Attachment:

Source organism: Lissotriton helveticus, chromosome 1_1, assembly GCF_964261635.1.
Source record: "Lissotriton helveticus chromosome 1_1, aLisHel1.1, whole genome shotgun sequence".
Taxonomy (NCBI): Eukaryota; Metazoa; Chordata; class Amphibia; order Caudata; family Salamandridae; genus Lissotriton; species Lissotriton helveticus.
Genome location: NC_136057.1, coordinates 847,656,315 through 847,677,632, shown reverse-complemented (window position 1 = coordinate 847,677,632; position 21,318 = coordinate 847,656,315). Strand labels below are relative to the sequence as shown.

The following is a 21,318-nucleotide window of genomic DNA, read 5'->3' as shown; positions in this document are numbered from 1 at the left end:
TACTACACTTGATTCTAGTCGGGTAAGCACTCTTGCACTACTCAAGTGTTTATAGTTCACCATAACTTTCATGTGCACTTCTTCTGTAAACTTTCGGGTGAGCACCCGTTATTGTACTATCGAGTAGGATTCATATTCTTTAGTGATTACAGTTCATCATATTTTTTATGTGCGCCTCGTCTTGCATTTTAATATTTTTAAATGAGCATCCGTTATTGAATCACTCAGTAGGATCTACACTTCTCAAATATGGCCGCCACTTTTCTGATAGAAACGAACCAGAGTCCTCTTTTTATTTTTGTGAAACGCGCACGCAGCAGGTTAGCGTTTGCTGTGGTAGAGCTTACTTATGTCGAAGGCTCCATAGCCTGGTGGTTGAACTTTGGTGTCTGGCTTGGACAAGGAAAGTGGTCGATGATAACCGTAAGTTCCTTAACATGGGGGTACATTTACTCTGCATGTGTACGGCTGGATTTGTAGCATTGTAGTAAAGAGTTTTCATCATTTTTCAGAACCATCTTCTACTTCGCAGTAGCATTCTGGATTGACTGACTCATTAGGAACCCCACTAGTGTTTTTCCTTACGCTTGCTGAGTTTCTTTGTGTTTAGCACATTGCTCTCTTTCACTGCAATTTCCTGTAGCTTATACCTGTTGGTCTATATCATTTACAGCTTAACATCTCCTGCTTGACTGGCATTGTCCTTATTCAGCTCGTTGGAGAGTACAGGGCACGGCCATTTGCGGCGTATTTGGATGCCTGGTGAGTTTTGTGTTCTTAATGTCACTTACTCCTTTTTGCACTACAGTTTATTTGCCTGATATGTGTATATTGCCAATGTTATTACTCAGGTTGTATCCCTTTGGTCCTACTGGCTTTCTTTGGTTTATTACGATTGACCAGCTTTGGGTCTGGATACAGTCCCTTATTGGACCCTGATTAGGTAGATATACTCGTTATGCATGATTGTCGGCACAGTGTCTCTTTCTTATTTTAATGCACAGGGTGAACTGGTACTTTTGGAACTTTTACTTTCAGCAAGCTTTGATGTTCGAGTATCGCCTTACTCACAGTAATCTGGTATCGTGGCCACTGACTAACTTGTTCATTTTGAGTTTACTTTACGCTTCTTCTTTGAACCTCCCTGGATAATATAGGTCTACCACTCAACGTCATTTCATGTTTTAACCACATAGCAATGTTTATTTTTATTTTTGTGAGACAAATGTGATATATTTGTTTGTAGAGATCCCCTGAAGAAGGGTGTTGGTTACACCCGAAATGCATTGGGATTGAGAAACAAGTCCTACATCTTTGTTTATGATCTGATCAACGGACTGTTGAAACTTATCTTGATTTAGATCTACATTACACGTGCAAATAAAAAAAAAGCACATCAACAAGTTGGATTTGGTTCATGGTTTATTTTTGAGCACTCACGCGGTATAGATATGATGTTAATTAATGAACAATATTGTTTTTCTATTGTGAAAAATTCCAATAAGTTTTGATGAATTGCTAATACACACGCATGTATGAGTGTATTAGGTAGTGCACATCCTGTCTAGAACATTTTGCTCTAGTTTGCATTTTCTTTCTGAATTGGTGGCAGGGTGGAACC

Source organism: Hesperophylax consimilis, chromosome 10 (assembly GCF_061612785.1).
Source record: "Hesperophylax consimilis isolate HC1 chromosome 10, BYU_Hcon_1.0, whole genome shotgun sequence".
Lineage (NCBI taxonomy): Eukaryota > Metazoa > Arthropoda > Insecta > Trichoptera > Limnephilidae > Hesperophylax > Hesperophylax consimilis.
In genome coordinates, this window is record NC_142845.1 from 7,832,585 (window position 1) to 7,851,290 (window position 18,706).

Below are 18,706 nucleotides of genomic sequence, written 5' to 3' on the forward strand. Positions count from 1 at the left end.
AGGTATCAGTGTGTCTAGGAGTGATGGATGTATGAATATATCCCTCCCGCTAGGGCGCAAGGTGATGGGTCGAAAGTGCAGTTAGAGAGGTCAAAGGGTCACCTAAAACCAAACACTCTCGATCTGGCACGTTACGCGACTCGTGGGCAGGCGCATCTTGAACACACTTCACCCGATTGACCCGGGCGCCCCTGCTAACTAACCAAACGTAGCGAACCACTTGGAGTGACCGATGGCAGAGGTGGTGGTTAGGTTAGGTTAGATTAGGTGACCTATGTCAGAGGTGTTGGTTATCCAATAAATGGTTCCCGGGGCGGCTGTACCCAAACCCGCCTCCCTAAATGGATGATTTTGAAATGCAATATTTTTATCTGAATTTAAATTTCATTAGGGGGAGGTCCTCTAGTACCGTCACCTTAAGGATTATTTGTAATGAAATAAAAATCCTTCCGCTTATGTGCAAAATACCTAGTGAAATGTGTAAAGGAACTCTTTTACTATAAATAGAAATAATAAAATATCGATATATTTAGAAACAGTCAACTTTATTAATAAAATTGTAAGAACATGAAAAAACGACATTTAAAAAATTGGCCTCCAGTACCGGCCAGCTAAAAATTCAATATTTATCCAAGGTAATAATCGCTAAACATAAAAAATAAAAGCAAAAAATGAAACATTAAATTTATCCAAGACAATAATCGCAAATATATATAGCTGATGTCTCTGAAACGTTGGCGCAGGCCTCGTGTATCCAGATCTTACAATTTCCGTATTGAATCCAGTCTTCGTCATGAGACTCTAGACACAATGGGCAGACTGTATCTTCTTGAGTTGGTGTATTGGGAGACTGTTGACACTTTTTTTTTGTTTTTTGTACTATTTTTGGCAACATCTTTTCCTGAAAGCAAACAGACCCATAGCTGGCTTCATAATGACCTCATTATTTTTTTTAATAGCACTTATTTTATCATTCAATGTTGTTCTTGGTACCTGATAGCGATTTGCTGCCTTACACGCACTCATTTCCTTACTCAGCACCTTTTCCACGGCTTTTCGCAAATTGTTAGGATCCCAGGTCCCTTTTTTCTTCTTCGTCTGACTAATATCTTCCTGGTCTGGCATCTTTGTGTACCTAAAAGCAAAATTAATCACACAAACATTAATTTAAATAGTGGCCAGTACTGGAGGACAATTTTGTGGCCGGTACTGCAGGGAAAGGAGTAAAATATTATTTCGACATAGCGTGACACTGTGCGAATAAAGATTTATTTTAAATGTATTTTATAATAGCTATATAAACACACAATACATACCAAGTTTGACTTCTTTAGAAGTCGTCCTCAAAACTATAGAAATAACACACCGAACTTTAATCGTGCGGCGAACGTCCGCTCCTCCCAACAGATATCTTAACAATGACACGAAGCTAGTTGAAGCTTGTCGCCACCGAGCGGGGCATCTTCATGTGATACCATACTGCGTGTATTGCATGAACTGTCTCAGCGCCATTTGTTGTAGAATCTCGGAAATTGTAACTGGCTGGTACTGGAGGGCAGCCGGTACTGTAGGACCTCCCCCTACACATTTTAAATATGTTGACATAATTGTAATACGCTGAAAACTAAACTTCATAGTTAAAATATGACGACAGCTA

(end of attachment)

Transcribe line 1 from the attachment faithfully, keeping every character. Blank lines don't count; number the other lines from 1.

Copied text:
Source organism: Lissotriton helveticus, chromosome 1_1, assembly GCF_964261635.1.